RE: 160 Meter Longwire for Limited Spaces  
by KC1SS on January 21, 2013 Mail this to a friend!
Thank you for all the feedback on my post. I did include a diagram when I submitted the article. I don't know why it was not included in this posting, but I will look into it and see if I can get it updated. I do have it included in my QRZ.com listing. You may view it there until I figure out how to include it here.
http://www.qrz.com/db/KC1SS


73,
Pete KC1SS
 
160 Meter Longwire for Limited Spaces  
by NZ4O on January 21, 2013 Mail this to a friend!
I think that from and RFI issue due to imbalance you would be better off with a simple dipole configuration.
 
RE: 160 Meter Longwire for Limited Spaces  
by W4VR on January 21, 2013 Mail this to a friend!
It's a cloud warmer, but at least it gets you on 160.
 
RE: 160 Meter Longwire for Limited Spaces  
by KC1SS on January 21, 2013 Mail this to a friend!
I used the term Lonwire as a common name for the Random Wire antenna. Please refer to the website reference, below.


http://www.w8ji.com/long_wire_antenna.htm

73, Pete KC1SS
 
RE: 160 Meter Longwire for Limited Spaces  
by KC1SS on January 21, 2013 Mail this to a friend!
Hi, John,

Thank you for your feedback. I used the term loosely when I referred to the Longwire. What I did was take several different concepts of the 160 meter antenna and blended them to this design. I really don't know what one would call this. It is not an inverted "L", not a longwire, not a dipole, not a loop.....

I simply used many suggestions from various sources and I came up with this! It is more like a Lazy Lower-case "l" antenna, HI HI! I tune it with an antenna tuner at the radio. I get great reports from 800 miles away (Ohio/Vermont) and I use 100 Watts of power. I had such great success, I wanted to share it with others.

73, Pete KC1SS
 
RE: 160 Meter Longwire for Limited Spaces  
by AF6AU on January 21, 2013 Mail this to a friend!
Be interesting if on a no wind night you hoisted that 130 foot radiator straight up with a weather balloon. Now you would have a 1/4 wave vertical. Too bad you have to keep that radiator only 30 feet off the ground.

JML AF6AU
 
RE: 160 Meter Longwire for Limited Spaces  
by N6AJR on January 21, 2013 Mail this to a friend!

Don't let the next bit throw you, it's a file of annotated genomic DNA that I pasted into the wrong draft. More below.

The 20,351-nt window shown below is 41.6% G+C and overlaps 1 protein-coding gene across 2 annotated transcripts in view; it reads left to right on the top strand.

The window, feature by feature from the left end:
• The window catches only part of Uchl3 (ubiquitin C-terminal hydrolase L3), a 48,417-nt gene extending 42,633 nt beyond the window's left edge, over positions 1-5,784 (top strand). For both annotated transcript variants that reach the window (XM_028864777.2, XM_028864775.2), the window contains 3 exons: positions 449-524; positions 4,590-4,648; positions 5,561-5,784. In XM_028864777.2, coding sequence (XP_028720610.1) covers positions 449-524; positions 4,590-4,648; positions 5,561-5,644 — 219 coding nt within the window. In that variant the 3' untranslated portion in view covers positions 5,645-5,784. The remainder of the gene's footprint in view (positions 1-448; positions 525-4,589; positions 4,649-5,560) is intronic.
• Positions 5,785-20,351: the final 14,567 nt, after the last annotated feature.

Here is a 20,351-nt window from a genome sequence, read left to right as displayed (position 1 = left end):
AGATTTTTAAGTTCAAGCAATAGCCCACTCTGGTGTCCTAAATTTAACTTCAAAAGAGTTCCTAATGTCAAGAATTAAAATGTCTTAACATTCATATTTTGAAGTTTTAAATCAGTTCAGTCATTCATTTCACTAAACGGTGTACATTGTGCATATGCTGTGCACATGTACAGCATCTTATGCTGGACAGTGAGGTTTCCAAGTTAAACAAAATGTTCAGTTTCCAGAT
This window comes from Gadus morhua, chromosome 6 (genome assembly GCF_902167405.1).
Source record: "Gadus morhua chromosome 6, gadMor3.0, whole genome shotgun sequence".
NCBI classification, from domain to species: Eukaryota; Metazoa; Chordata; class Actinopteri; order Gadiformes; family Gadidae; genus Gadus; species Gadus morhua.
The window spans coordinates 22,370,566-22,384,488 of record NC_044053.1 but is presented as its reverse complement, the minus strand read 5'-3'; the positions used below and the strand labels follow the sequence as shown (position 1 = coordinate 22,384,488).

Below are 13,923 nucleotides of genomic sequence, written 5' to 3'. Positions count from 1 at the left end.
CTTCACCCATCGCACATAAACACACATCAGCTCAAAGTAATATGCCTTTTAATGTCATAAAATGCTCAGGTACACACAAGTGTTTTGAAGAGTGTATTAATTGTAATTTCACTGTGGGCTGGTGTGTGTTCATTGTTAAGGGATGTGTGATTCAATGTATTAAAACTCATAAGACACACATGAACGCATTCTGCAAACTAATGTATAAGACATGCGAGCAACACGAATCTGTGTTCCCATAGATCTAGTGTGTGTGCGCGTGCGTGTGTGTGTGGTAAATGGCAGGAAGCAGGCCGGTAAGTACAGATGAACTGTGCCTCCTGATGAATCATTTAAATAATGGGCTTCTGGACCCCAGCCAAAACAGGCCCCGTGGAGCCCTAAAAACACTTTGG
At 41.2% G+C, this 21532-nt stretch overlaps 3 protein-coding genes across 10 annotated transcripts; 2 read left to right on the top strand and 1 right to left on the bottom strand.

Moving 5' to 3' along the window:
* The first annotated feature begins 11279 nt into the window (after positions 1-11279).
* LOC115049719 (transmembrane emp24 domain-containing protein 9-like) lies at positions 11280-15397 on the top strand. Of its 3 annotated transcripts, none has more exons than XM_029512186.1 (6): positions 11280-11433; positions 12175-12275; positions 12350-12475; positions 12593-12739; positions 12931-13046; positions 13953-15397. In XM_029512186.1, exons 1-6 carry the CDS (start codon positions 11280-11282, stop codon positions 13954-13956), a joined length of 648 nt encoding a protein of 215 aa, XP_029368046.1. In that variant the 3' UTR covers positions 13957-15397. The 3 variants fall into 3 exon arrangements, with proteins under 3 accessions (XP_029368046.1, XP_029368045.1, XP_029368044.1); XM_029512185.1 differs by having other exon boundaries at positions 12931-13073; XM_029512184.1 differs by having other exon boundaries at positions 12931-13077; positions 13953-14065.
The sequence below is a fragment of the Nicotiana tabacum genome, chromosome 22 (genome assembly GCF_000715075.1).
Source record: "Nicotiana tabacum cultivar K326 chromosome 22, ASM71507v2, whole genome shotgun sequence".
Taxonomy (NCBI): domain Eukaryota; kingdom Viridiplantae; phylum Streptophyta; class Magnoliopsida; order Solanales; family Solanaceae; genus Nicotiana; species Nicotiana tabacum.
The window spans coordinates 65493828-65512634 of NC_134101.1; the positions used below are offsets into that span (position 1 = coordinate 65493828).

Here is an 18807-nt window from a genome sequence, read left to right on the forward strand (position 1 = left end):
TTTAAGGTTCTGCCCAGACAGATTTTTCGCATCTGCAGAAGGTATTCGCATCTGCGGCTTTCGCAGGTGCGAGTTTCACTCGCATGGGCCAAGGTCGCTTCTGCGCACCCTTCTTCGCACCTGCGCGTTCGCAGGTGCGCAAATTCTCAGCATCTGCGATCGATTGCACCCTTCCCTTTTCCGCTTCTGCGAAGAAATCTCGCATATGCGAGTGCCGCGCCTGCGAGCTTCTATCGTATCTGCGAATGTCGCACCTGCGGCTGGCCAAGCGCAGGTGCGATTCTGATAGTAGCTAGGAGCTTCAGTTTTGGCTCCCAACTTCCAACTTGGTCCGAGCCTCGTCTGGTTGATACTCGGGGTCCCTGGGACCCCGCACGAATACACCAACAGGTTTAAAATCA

What I have done recently is to buy "real" christmas trees each year and plant the in the back yary. as thes grow and get taller I have some great antenna supports in "perfect" position for a dipole or 3. and they cost about as much as a throw away tree.
 
RE: 160 Meter Longwire for Limited Spaces  
by N6AJR on January 21, 2013 Mail this to a friend!
yard
 
RE: 160 Meter Longwire for Limited Spaces  
by N4JTE on January 21, 2013 Mail this to a friend!
Thank you for sharing, the qrz page diagram helped a lot.
Elegant solution for finding room for 160 band, as said, it's not gonna be pile up buster but neither are most 160 antennas, have fun with it and keep us posted on the results you achieve.
Regards,
Bob
 
160 Meter Longwire for Limited Spaces  
by KT4EP on January 21, 2013 Mail this to a friend!
It works for him, that's what matters. I viewed his qrz page diagram, also.
Tx for sharing this article Pete.
 
RE: 160 Meter Longwire for Limited Spaces  
by N3WAK on January 21, 2013 Mail this to a friend!
Pete--Thanks for posting this antenna idea. I use an inverted L antenna for 160, fed with good coax about 60' long to an RF choke at the base; my 1/4 wave antenna is only 40' high sloping to 32', and I have 50+ crooked radials of varying length. My SWR is about 2:1 to 3.5:1, which I adjust with a tuner in the shack. At 160m, the loss in my coax is still very small. Your antenna works for you...and mine works for me. Antenna experimentation is sure lots of fun!

For the naysayers out there, like K9MHZ--why don't you cut Pete some slack? If you want photographs, or diagrams, or a longer, more detailed article--why don't you write the one you'd have liked to read? My feeling is that instead of criticizing, you should come up with the solution. Writing an article for the rest of us to enjoy would do just that.

One of these days, even I intend to write an article. The one I want to write is "Homebrew a Wire Antenna--a Primer for New Hams." So, that topic is already taken!

Thanks again, Pete. 73, Tony
 
RE: 160 Meter Longwire for Limited Spaces  
by W1JKA on January 22, 2013 Mail this to a friend!
Re:N3WAK
Along with Pete go ahead and write your article anyway.K9MHZ aside, there are more than one of us that would be interested in such no matter where it is posted.
 
RE: 160 Meter Longwire for Limited Spaces  
by WB7TXG on January 22, 2013 Mail this to a friend!